Rattlesnake Mountain proposed access plans
The Tri-City area’s love for Rattlesnake Mountain is well documented in the public comments that federal officials are reviewing as they make plans to open the mountain to public access.
But the more than 50 comments received are split on the amount of public access that should be allowed on the mountain.
Follow the model of Badger Mountain in Richland, where people can come and go freely, said some Tri-City residents.
Limit access or the public will love its shrub steppe ecosystem to death, countered others. The mountain is on one of the largest remaining intact shrub-steppe habitats in the Columbia Basin.
No schedule has been set for when the U.S. Fish and Wildlife Service could release a final plan and decision on access to the mountain.
But with the close of the public comment period in December, comments are being evaluated, and in late March major government-to-government consultations began with tribes as required by the National Historic Preservation Act.
Area tribes have treaty rights at Rattlesnake Mountain, including for religious activities on the mountain they consider a sacred site. Laliik, as Native Americans call the mountain, has been designated a traditional cultural property.
Tours, 2 days of hiking proposed
The preferred plan identified in a draft Fish and Wildlife study released in October proposed guided tours, such as in small buses, to the top of Rattlesnake for up to 20 days annually.
On two days a year hikers and bikers would be allowed to climb the mountain, sticking to a steep, narrow road to the summit. The grade is 18 percent at one point.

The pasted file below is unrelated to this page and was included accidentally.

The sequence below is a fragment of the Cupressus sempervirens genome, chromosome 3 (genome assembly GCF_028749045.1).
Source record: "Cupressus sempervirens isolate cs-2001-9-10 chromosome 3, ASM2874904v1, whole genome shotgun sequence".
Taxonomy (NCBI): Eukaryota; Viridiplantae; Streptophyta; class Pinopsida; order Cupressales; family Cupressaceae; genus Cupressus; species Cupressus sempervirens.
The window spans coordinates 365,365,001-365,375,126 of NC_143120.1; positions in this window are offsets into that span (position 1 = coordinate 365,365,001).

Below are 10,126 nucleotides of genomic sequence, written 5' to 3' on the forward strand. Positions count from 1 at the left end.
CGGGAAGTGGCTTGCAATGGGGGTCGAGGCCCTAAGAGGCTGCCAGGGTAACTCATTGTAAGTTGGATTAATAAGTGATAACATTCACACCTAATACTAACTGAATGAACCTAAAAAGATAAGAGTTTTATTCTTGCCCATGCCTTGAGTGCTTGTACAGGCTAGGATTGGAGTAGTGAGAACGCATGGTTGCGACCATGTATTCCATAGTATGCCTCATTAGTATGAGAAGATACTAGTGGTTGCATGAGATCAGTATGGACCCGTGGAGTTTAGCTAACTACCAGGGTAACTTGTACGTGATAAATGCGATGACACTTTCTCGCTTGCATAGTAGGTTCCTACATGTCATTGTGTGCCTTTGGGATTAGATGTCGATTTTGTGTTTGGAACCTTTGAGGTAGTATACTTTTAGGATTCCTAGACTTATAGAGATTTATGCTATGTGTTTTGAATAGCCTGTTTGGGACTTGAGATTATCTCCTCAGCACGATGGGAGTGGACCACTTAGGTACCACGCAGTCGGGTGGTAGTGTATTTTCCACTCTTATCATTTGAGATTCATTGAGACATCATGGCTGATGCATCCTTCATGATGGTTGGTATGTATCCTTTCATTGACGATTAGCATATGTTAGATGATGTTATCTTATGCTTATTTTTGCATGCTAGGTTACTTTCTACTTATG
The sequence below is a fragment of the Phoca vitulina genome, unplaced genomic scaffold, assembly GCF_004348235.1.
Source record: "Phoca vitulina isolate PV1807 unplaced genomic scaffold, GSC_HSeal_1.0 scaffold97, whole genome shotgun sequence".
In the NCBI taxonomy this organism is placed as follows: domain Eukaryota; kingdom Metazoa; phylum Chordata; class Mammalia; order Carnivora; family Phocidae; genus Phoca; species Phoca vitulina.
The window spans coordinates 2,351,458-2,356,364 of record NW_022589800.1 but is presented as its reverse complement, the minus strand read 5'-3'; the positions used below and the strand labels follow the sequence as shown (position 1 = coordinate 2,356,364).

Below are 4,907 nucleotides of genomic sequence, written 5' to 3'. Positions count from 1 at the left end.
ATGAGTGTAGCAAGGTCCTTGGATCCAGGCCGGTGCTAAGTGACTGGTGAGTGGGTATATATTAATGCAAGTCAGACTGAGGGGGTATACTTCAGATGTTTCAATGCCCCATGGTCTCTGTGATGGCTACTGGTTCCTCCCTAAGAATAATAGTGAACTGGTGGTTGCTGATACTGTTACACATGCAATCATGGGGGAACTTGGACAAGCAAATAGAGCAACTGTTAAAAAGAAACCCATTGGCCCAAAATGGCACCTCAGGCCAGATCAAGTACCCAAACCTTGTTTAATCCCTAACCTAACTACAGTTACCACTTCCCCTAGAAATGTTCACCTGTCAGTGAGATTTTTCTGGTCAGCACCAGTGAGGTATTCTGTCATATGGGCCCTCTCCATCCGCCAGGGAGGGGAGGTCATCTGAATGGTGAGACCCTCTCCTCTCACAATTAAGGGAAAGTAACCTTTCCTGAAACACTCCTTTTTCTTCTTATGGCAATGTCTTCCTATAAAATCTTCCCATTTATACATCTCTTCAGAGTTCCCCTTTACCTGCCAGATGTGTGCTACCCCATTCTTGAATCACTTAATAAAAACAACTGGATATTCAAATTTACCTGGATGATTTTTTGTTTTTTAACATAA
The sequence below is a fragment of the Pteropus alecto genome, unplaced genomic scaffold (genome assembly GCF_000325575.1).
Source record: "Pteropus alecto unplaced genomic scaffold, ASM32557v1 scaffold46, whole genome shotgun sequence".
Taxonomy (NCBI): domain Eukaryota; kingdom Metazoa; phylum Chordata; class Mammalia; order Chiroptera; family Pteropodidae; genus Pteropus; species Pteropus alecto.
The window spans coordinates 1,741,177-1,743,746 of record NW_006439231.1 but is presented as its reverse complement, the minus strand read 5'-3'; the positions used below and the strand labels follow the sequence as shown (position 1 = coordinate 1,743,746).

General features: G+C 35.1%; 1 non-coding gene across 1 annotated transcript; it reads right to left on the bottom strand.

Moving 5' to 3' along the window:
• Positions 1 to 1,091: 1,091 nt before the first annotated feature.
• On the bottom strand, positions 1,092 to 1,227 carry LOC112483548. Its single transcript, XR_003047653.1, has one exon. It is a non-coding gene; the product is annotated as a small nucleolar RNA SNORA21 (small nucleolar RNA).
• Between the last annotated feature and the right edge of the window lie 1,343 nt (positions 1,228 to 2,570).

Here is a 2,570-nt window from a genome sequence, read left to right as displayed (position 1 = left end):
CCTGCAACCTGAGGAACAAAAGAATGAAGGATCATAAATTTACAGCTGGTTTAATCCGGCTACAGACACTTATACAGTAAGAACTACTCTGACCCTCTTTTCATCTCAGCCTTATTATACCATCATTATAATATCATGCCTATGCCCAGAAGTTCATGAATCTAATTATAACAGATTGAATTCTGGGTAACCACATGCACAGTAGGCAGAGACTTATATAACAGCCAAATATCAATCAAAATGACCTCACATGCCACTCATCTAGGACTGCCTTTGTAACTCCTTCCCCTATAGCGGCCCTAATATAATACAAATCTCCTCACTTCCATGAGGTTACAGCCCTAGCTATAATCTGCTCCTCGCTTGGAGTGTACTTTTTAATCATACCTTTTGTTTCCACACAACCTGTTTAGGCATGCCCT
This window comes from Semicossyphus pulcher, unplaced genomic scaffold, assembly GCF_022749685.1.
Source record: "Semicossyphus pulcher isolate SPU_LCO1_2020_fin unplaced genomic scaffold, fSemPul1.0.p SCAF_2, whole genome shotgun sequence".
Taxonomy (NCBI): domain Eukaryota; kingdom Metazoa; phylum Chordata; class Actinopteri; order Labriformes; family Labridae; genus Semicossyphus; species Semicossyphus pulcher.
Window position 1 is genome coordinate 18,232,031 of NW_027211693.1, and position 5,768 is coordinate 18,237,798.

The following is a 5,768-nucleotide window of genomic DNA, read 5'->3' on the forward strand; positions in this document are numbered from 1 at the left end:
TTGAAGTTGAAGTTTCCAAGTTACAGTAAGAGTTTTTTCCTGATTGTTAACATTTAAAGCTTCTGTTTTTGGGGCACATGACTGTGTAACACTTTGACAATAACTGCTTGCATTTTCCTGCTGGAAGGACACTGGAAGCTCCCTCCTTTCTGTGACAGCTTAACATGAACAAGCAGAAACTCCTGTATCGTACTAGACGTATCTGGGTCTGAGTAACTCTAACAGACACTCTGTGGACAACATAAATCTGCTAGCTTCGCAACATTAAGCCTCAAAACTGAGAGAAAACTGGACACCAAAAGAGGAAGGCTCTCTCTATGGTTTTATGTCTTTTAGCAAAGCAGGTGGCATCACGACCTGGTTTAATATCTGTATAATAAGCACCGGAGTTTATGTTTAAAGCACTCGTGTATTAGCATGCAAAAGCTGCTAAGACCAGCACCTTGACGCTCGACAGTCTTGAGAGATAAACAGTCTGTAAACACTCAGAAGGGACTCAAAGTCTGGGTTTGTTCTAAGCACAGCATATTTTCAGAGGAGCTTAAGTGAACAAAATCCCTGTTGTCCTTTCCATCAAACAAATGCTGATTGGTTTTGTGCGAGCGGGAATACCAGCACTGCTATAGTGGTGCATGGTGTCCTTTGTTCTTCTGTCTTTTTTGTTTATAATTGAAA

Legislation pushed through Congress in late 2014 just before former Rep. Doc Hastings, R-Wash., retired requires that the public be allowed some access to the top of Rattlesnake Mountain.
It is the tallest mountain in the Mid-Columbia, but most residents have never seen the sweeping views from its top.
Although the horizons are often hazy, on a clear day visitors could see Mt. Hood to the southwest and across Hanford to the north to the White Bluffs along the Columbia River.
Most of the mountain, which is northwest of Richland and west of Highway 240, is on land seized by the federal government in 1943.
In recent years only sporadic spring wildflower tours for small groups closely supervised by Fish and Wildlife officials have been allowed on the mountain.
More open access to mountain sought
Avid hikers want more access than proposed, and some public agencies backed them in the comments they submitted.
There is no money available to improve the road, and allowing people to drive their own cars to the summit is not currently a serious consideration.
The Tri-City Development Council said in its comments that it found Fish and Wildlife’s preferred alternative of 20 days of tours and two days of open access for hikers and bikers to the summit acceptable, but only as a starting point.
Fish and Wildlife estimated that two guided bus or van tours a day for up to 20 days a year would allow as many as 1,200 people to take tours themed to topics such as wildflowers, birds, elk and geology.
But within five years TRIDEC would like Fish and Wildlife to start expanding access.
Fish and Wildlife’s environmental study considered a proposal that would allow access somewhat similar to that of the smaller Badger Mountain in Richland. The proposal called for allowing hikers and bikers to climb to the 3,575-foot summit of the mountain on 120 days of the year.